Presenter Neil Frankel will speak at 7 p.m. Tuesday at Ionia United Methodist Church.

WEST BLOOMFIELD — She was a nurse, a spy, and a scout during the American Civil War.

Today, she may be best remembered as the most famous conductor on the Underground Railroad. Harriet Tubman, who escaped from slavery in 1849, later rescued family and friends from bondage.

A program offered by the West Bloomfield Historical Society at the Ionia United Methodist Church at 7 p.m. Tuesday will focus on this courageous African-American abolitionist and the network of safe houses and antislavery activists known as the Underground Railroad.

Presenter Neil Frankel is a member of the Speakers’ Bureau of the Osher Lifelong Learning Institute at Rochester Institute of Technology.

“I admire the way she risked her life many times, going back to the South to bring additional groups of slaves to freedom in the North,” said Frankel, who has studied other heroic figures of the slave years like Frederick Douglass and Sojourner Truth.

His broad interest and knowledge of slavery in North America and the Atlantic slave trade prompted him to create, a non-commercial resource for students, teachers and researchers.

Before he retired after 30 years at Xerox Corp., Frankel, a Brighton resident, had quite a different focus. Early in his career he worked on the rocket engine of the Apollo project’s Service Module, which took the astronauts to and from the moon. Later, at the Sun Oil Co., he concentrated on research and development involving refining processes. Lastly, at Xerox, his responsibility was new product development, research, and product delivery. He authored a number of patents assigned to the company.

In his upcoming illustrated talk on Tubman, Frankel will relate tales of the former slave’s courage.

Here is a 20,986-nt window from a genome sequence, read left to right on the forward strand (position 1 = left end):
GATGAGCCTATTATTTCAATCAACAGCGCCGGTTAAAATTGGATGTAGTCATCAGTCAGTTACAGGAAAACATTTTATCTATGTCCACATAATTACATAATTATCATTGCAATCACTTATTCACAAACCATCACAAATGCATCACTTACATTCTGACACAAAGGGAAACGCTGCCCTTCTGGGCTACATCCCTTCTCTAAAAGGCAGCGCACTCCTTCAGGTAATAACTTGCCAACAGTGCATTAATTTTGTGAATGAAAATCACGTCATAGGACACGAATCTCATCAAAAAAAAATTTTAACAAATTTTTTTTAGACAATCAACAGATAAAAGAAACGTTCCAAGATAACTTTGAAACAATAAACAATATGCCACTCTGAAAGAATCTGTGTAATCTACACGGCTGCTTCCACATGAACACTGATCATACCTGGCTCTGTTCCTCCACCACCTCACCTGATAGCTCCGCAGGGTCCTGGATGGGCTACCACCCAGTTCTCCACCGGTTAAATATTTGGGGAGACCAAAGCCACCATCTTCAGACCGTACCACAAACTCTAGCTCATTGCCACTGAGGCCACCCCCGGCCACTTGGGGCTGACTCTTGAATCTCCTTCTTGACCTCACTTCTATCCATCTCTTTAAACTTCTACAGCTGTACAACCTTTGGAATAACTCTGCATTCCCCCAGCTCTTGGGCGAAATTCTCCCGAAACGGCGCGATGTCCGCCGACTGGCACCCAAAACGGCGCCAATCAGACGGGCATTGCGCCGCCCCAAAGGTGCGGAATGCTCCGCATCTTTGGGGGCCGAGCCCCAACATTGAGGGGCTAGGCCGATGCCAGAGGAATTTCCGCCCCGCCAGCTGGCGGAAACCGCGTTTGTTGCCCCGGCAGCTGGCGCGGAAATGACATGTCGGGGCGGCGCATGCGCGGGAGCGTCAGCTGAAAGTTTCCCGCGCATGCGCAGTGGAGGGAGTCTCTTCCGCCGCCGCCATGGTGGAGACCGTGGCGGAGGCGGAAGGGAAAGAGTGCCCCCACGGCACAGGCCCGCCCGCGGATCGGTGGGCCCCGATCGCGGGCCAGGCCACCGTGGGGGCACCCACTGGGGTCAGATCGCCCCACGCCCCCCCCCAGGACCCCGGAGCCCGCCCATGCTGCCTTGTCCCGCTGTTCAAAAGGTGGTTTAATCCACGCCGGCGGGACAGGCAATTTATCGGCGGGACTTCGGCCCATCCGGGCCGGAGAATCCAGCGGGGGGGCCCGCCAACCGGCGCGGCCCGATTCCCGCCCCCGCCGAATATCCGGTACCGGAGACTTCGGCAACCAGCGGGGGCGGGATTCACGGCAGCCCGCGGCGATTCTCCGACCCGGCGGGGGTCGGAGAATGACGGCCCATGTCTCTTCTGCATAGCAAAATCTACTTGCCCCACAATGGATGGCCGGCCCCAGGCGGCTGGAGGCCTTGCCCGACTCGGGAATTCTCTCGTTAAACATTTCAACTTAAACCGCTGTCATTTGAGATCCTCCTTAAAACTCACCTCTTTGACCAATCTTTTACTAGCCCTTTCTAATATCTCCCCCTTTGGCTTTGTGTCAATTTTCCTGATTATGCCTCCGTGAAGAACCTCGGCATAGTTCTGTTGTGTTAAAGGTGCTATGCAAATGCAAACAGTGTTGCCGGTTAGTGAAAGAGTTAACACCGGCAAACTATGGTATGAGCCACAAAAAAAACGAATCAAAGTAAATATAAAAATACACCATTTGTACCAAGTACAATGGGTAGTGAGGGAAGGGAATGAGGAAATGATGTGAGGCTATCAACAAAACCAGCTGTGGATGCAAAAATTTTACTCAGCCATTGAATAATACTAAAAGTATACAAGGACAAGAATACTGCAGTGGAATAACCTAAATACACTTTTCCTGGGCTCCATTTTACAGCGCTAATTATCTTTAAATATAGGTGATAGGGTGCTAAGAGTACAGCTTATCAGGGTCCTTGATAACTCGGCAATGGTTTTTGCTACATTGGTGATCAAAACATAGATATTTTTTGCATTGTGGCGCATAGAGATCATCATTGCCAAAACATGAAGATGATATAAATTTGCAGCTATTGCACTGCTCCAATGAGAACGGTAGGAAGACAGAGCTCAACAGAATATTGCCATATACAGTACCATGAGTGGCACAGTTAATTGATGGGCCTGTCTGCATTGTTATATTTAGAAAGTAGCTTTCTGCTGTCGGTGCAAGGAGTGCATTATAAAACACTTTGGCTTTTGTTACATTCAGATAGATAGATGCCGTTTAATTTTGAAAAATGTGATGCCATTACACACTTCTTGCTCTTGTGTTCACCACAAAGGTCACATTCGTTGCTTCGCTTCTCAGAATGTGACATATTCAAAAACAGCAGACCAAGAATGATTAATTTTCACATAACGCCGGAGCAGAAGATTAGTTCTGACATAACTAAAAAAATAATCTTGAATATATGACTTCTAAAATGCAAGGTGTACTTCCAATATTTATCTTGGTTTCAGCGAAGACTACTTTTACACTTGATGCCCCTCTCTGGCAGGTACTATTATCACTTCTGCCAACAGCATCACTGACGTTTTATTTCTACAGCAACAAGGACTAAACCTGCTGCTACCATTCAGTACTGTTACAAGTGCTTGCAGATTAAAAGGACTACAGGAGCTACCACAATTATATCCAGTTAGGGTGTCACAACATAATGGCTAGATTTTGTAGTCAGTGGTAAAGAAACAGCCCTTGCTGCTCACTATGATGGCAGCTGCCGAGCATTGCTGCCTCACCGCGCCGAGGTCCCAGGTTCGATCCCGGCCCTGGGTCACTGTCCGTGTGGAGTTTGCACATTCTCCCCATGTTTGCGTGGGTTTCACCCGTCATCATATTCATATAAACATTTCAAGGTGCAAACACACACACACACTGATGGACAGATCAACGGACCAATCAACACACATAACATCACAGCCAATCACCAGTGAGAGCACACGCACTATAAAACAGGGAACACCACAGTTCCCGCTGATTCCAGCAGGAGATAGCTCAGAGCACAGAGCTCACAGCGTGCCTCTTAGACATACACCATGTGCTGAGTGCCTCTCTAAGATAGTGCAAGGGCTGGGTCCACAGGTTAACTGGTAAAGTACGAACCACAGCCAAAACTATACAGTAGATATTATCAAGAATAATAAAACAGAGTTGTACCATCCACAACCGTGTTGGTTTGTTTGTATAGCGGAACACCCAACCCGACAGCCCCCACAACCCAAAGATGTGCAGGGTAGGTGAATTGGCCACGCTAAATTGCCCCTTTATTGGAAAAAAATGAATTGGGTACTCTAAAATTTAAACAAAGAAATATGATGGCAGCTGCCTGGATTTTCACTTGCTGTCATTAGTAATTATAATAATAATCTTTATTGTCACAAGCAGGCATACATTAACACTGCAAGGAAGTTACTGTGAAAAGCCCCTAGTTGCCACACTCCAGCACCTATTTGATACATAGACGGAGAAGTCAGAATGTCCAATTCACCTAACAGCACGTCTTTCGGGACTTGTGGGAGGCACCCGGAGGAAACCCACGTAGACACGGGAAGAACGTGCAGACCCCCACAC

“One of my favorite stories concerns a group of slaves that she was leading at night on foot through a wooded area," Frankel said. "It was a long hike and Harriet had them walking at a fast pace, because they were being pursued.”

They heard dogs barking and men yelling in the distance.

“One of the male slaves sat down, and would not go any farther, he was exhausted," Frankel said. "He said they should go on without him. Harriet knew that this was unacceptable, and dealt with the situation. I will relate how she ‘convinced’ the man that he should continue the journey.”

Tubman, a native of Maryland, eventually settled in Auburn, Cayuga County. She was a friend of William Seward, President Abraham Lincoln’s secretary of state, and Seward's Auburn home became one of the sites on the Underground Railroad.

Tubman’s own home and associated properties there are now the Harriet Tubman National Historical Park. While she has become a well-known figure, not everything about her life is familiar, Frankel said.

“The sad story of her first marriage to John Tubman is probably not as well known as her accomplishments on the Underground Railroad. When Harriet decided she must escape to the North, she pleaded with her husband, who was a free man, to go with her," Frankel said. "He refused, and later married another woman. I’ll discuss these events, because they helped to shape Harriet’s future role on the Underground Railroad.”

More information

The Ionia United Methodist Church is at 2120 Elton Road. The West Bloomfield Historical Society’s next public program will be in April 2018. For information, call 585-657-7060 or visit

The Osher Lifelong Learning Institute at RIT has over 50 offerings per term to inspire adult learners over the age of 50. Subjects reflect a variety of interests — all without the pressure of exams or homework. To learn more, visit or call 585-292-8989.